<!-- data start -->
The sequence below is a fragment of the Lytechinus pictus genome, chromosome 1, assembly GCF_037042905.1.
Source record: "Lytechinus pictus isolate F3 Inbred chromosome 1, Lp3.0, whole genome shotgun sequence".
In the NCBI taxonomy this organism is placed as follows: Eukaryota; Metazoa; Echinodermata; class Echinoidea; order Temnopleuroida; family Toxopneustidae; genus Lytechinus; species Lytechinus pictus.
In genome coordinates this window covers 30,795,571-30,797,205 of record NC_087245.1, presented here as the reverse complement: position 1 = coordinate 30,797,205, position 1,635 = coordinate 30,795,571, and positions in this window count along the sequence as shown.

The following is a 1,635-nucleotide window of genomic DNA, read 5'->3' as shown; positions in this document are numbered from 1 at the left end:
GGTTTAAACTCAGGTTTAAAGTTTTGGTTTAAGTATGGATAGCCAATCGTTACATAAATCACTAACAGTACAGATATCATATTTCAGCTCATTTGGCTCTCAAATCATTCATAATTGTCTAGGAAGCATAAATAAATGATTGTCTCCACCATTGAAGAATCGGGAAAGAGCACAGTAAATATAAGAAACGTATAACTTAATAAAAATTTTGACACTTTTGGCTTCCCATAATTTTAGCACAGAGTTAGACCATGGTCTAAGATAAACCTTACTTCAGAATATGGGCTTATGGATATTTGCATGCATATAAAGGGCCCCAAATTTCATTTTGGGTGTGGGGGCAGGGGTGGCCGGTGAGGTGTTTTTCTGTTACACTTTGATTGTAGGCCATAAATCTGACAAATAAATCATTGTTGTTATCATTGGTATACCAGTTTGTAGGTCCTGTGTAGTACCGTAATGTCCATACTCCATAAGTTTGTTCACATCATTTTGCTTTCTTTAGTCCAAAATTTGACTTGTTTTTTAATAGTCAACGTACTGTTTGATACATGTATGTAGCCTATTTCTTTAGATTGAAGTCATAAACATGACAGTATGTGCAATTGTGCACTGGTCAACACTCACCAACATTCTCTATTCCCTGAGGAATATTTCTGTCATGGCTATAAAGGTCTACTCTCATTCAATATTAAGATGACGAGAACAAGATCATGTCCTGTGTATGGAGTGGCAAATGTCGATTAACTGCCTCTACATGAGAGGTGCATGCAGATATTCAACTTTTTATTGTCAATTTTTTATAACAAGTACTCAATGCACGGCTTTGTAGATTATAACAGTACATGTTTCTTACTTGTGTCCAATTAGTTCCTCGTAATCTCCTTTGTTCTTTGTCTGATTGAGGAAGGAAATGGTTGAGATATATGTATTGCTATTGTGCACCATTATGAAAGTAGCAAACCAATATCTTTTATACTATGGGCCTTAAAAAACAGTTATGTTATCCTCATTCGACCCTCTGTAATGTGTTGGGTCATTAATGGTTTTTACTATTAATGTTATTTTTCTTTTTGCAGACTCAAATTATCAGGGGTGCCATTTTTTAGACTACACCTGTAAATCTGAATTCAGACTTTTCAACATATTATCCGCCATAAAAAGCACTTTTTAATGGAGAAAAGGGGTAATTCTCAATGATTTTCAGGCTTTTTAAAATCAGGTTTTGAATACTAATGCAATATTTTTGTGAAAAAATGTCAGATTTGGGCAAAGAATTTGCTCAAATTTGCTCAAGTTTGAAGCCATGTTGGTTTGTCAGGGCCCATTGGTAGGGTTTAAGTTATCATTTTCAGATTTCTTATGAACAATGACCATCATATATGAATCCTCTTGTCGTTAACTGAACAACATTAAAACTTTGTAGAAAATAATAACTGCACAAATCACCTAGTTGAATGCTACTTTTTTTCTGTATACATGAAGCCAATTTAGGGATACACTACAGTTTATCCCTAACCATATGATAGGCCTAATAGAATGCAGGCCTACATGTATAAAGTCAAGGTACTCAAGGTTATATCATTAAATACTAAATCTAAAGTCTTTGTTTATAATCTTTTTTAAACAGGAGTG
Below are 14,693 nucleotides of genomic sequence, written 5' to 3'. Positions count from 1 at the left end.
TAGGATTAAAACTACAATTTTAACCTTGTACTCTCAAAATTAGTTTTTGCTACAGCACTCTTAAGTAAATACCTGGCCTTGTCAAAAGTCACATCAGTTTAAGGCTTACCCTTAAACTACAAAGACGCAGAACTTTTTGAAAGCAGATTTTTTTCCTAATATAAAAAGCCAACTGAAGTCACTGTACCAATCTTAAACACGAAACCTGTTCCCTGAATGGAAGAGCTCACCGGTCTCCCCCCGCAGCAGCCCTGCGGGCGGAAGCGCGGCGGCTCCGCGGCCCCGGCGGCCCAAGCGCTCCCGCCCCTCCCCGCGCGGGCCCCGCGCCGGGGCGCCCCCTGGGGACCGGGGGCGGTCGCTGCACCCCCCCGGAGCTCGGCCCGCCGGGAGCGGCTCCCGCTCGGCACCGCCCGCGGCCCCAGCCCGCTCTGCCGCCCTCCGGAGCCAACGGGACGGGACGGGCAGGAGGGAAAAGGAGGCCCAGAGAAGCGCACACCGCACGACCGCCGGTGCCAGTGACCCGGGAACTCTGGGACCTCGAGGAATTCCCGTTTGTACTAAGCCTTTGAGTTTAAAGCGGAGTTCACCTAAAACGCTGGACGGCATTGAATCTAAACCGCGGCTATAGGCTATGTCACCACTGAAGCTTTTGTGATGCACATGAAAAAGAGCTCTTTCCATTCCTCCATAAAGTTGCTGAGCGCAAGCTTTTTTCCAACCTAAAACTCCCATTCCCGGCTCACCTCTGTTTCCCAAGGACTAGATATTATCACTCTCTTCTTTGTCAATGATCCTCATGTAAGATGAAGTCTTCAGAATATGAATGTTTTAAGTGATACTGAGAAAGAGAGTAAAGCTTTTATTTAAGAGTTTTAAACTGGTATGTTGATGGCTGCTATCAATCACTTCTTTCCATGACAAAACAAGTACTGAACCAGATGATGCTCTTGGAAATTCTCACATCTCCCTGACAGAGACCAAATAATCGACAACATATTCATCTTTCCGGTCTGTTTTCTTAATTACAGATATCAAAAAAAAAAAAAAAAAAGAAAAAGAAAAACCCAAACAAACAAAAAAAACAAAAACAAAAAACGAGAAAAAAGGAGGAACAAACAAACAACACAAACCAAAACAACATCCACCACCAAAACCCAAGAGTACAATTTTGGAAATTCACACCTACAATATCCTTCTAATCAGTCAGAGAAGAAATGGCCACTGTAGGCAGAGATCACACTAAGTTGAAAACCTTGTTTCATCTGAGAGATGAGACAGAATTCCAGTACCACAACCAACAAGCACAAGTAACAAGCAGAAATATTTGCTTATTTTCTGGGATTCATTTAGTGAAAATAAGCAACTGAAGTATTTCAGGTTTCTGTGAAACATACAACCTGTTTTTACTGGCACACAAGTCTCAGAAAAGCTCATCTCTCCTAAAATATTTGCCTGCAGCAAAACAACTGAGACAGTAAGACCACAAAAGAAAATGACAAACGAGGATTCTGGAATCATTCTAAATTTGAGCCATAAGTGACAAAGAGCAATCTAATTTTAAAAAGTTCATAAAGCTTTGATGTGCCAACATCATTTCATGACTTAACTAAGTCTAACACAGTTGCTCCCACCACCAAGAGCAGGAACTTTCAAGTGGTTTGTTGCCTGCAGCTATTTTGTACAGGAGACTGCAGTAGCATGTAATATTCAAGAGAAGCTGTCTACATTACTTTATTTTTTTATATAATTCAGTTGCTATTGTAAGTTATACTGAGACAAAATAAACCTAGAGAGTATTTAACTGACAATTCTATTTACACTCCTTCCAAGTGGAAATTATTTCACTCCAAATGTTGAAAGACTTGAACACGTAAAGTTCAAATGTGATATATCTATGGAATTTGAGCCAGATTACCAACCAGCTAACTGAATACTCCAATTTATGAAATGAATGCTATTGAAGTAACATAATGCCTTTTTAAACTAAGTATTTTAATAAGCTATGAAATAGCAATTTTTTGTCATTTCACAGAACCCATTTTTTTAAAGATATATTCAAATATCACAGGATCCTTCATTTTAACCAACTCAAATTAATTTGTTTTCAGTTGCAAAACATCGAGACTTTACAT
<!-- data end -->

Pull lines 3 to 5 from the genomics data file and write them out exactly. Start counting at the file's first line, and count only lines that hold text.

In the NCBI taxonomy this organism is placed as follows: Eukaryota; Metazoa; Echinodermata; class Echinoidea; order Temnopleuroida; family Toxopneustidae; genus Lytechinus; species Lytechinus pictus.
In genome coordinates this window covers 30,795,571-30,797,205 of record NC_087245.1, presented here as the reverse complement: position 1 = coordinate 30,797,205, position 1,635 = coordinate 30,795,571, and positions in this window count along the sequence as shown.

The following is a 1,635-nucleotide window of genomic DNA, read 5'->3' as shown; positions in this document are numbered from 1 at the left end: